One of New Zealand ’s great construction projects will soon be open for traffic. It is the Transmission Gully expressway over 27km north of Wellington from Porirua to connect with the expressway south of Paraparaumu through to Otaki.
Wellingtonians familiar with the Centennial Highway (the sole highway at present to the north out of the capital) that dates back to the days of Labour’s great roadbuilder, Bob Semple, have been frustrated with the delays stretching the construction period far beyond the original timeline.
Yet the blame game for the delays cannot disguise this project is an engineering marvel that will alleviate the traffic bottleneck that often chokes traffic moving to and from the capital.
The four-lane expressway will be a particular boon for the heavy traffic vehicles that have become an essential element in the supply chain. It cuts through what was extremely difficult terrain and those who have seen it from the air say it is a spectacular achievement for the roadbuilders. Continue reading “Yes, we could play the blame game, but look on the bright side – Transmission Gully expressway will soon be open for traffic”
Reports have been circulating in Wellington of sampling by pollsters which show support for Labour climbing into the 49-51% range and for National slumping to the low 30’s.
To those enraptured by the “kindness” of the Prime Minister and impressed by the government’s performance during the Covid-19 pandemic, a result like that would be no surprise. Many New Zealanders rejoice in the plaudits which overseas media heap on Jacinda Ardern as a “world leader” who is outperforming her peers in other countries.
An influential American magazine, The Atlantic, described Ardern as maybe the most effective leader on the planet.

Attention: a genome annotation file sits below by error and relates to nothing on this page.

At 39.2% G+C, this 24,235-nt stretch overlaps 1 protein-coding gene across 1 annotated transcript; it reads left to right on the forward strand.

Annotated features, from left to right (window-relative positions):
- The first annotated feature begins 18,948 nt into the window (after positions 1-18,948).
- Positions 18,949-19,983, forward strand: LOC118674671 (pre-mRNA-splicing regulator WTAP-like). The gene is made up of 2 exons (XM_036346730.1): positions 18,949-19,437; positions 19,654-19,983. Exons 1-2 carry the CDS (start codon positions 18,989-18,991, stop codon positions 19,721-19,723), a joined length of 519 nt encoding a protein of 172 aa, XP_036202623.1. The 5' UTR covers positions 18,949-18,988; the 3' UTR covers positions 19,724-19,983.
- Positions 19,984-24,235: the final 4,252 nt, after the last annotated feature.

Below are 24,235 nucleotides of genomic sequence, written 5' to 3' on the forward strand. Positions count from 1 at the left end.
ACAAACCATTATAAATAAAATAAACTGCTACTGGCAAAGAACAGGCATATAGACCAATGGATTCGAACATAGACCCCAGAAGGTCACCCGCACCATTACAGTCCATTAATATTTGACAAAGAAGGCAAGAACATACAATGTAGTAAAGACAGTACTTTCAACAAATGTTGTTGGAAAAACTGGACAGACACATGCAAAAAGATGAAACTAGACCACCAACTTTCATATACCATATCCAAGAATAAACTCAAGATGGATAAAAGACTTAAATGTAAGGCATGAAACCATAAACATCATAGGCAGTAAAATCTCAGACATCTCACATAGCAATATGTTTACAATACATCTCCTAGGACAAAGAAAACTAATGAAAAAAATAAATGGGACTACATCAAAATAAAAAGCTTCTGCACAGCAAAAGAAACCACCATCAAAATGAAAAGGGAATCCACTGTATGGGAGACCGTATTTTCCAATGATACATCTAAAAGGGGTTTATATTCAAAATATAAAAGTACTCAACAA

In contrast, there is consistent criticism of Opposition Leader Simon Bridges from some media figures. Left-wing blogs come alive with speculation of a coup any day within the National caucus.
So is the forthcoming election one that an Opposition party might want to lose? Continue reading “Acclaim for the PM boosts Labour in the polls – but voters may not be so kind as the recession bites”
NZ First leader Winston Peters today said he wants the election held on November 21, Radio NZ reported. He says he believes the health system would be under the pump in September with the winter flu season and the country potentially still dealing with the impacts of Covid-19.
Prime Minister Jacinda Ardern announced the September election date before the Covid-19 pandemic began.
Peters said he had fought for the November date originally, because his party believed summer elections were better, but given the pressures of Covid-19 he will again raise delaying it by two months.
“Having a good look at it now and with the compounding problems of coronavirus and all the distractions and efforts going in elsewhere, perhaps the sound thing is to say November 21 is the right date and we should go ahead then,” he said. Continue reading “Some Labour strategists may agree with Peters that the election should be delayed”
Are ministers in Jacinda Ardern’s coalition beginning to live in a dreamworld of their own, distant from the one where ordinary New Zealanders live?